AllyCAD Showcase

Surveying from the Mountain


Jimmy Smith,
Professional Land Surveyor
Gauteng

"One of the worst things that could happen to a Professional Land Surveyor in the field, in times past, was finding that someone had permanently removed the survey flag from one of your stations or beacons, when reaching the top of the mountain that you had just spent two hours clambering up. The things that I said at those times above the valley that was to become home to the Sappi Ngodwana paper mill are unprintable," says Jimmy Smith with a poignant chuckle.

Although a reserved and quietly spoken man, Jimmy Smith speaks with authority and confidence born from a long career that began almost 50 years ago when he qualified as a Professional Land Surveyor at UCT in 1954. As one of the elder statesmen of the profession, Jimmy has seen many innovations and technology developments implemented by the survey profession.

"Despite the technology, it was not so long ago that the resident surveyor was often the "father confessor" of the community as well as its surveyor. This was the norm around the early 1900's, which, if you consider that the Egyptians were surveying the Nile region more than 4000 years ago, is not long ago at all. Those ancient surveyors produced remarkably accurate work considering that their tools were essentially the stars and the sun!"

"You have a similar situation in England today. There, the estate agents have undertaken the surveying work for years. Here in South Africa, we have had an outstanding system for a long time, which is why there are so few court cases surrounding land issues."

"Of course, there are still areas of the country that have not been surveyed, but government is definitely working on filling those gaps. Many of the informal settlements, for example, still need to be properly surveyed."

"Accuracy is not an issue for a surveyor. We have the tools and the training to survey accurately. So even if the accuracy requirement in the contract is not critical, the surveyor will almost automatically achieve centimetre accuracy, as that is what he is trained for."

"I know in Lesotho for instance, that the system that they use is based on aerial photography. So there, if someone wants registration, they use the photographs to identify fence posts or some other feature; the surveyor will take some measurements with a tape, and then draw his diagram. That process will take possibly an hour to get the property surveyed. Normally that would take a surveyor around 6 hours. That certainly saves money and seems to work quite well for the Lesotho government."
  "The Lesotho way of doing things would really only be acceptable in the rural areas. In the CBD and metropolitan areas it would be completely unacceptable. I also don't know if that system would be legally binding or whether it has been tested. It would certainly not be acceptable here, unless they changed the law," he says with smile.

In the early 60's Jimmy was awarded the contract to survey the area identified as the location for the Sappi mill. "I spent around two years in one of the most beautiful places in the world, the Eastern Transvaal as it was known then. Of course, a lot of what a surveyor does is talk to the farmers about where they think the beacons are. Often, you have to tell them that the beacons are not where they believe them to be. The history of the farm is an important part of the land surveyor's toolbox."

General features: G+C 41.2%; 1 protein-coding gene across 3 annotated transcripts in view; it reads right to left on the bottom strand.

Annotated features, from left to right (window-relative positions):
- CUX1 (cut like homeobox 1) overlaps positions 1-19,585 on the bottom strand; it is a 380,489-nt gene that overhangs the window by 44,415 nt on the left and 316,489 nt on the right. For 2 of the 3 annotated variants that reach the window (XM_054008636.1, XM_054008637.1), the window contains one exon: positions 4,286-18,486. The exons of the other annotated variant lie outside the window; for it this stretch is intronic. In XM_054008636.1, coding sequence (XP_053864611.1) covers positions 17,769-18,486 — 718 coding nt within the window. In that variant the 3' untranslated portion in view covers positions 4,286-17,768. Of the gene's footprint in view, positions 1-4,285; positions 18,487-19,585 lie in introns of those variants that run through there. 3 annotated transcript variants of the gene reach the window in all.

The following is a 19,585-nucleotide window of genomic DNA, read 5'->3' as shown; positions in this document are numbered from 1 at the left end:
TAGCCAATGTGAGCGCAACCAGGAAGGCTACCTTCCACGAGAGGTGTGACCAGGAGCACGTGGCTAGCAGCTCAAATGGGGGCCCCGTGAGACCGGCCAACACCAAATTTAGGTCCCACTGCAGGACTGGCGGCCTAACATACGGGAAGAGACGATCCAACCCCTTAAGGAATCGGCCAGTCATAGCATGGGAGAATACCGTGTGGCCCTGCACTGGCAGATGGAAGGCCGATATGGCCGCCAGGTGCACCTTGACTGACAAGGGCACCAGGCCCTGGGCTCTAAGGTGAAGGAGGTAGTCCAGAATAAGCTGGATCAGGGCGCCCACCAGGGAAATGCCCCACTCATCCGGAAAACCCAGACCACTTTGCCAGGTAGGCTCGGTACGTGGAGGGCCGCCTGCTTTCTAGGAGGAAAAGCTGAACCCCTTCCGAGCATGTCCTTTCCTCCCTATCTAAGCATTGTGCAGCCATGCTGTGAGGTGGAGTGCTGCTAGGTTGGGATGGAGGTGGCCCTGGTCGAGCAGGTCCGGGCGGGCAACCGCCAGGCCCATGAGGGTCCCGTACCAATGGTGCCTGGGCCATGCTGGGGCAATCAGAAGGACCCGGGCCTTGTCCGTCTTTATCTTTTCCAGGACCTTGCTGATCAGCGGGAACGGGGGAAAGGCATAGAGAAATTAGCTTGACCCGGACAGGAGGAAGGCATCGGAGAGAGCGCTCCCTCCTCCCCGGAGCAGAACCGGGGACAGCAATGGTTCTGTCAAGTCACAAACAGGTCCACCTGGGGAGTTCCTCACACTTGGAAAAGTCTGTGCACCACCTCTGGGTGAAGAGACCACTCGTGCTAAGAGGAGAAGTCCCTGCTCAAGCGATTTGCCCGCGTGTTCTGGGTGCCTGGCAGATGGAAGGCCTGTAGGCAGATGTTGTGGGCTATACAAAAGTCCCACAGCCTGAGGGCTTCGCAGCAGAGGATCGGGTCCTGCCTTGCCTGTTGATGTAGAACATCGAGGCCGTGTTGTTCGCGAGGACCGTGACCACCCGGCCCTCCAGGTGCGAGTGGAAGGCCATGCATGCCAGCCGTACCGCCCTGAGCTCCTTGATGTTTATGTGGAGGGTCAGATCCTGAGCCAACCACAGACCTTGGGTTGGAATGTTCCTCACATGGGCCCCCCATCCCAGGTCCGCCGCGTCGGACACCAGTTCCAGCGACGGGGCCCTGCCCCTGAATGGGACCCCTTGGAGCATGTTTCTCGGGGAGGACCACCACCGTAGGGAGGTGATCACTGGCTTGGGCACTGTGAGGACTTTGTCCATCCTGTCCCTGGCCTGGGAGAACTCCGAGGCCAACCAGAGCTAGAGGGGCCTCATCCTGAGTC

"I suppose I did play the "father confessor" role once or twice, I certainly heard many stories during my career. Our Survey Journal has printed many of those stories, but my memory is not good enough to remember the details now," he says with a fatherly look that says that those stories are not for telling. "The most enjoyable survey work is definitely farm work. I would most definitely prefer to climb mountains than buildings. Before the advent of electronic instruments, we would have to make observations to flags and calculate the survey by triangulation methods. I spent many happy hours and days walking around those mountains."

"I took my pilot's licence in 1965, and I then used to fly up to many of my jobs. I later took my helicopter pilot's licence, and I just loved flying them as well. A helicopter facilitates access to remote places that cannot even be reached by a car. I also surveyed a game farm up near Klaserie in the Hoedspruit area; my friend had a farm there that he was developing into a lodge. So I used to fly up to Hoedspruit and then drive to his farm and do the survey work he required."

"The software available to the surveyor today is really exciting. We started using AllyCAD around 13 years ago. Although it wasn't always this good, the software, the support, the manual, and the sheer professionalism of the presentation and the service is really outstanding today. It is really a joy to work as a surveyor these days with all the tools available," says Jimmy with a just a tinge of nostalgia, but only the faintest of tinges, mind you.

image Jimmy Smith matriculated from Wynberg Boys High in 1950. He qualified as a surveyor in 1954 at UCT, after which he migrated north to the then Transvaal area. He is married with four sons and a daughter.

 
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